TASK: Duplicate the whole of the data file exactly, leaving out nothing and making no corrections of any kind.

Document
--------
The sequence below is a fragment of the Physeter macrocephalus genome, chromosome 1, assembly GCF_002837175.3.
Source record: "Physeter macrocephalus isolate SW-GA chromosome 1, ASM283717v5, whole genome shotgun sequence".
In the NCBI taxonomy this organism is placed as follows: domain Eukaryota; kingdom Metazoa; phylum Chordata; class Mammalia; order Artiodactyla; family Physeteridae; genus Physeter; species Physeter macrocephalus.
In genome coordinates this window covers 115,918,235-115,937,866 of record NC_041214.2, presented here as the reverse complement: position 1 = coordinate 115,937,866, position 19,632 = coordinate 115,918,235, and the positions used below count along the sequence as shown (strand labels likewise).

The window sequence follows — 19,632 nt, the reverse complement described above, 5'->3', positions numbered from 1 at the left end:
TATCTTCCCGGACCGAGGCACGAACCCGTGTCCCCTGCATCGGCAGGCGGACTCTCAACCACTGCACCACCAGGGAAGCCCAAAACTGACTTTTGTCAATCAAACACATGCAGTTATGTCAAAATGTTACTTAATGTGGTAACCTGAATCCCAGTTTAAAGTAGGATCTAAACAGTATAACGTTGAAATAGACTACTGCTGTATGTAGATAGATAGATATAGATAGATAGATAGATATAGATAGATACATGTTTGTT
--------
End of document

The sequence below is a fragment of the Physeter macrocephalus genome, chromosome 1, assembly GCF_002837175.3.
Source record: "Physeter macrocephalus isolate SW-GA chromosome 1, ASM283717v5, whole genome shotgun sequence".
In the NCBI taxonomy this organism is placed as follows: domain Eukaryota; kingdom Metazoa; phylum Chordata; class Mammalia; order Artiodactyla; family Physeteridae; genus Physeter; species Physeter macrocephalus.
In genome coordinates this window covers 115,918,235-115,937,866 of record NC_041214.2, presented here as the reverse complement: position 1 = coordinate 115,937,866, position 19,632 = coordinate 115,918,235, and the positions used below count along the sequence as shown (strand labels likewise).

The window sequence follows — 19,632 nt, the reverse complement described above, 5'->3', positions numbered from 1 at the left end:
TATCTTCCCGGACCGAGGCACGAACCCGTGTCCCCTGCATCGGCAGGCGGACTCTCAACCACTGCACCACCAGGGAAGCCCAAAACTGACTTTTGTCAATCAAACACATGCAGTTATGTCAAAATGTTACTTAATGTGGTAACCTGAATCCCAGTTTAAAGTAGGATCTAAACAGTATAACGTTGAAATAGACTACTGCTGTATGTAGATAGATAGATATAGATAGATAGATAGATATAGATAGATACATGTTTGTT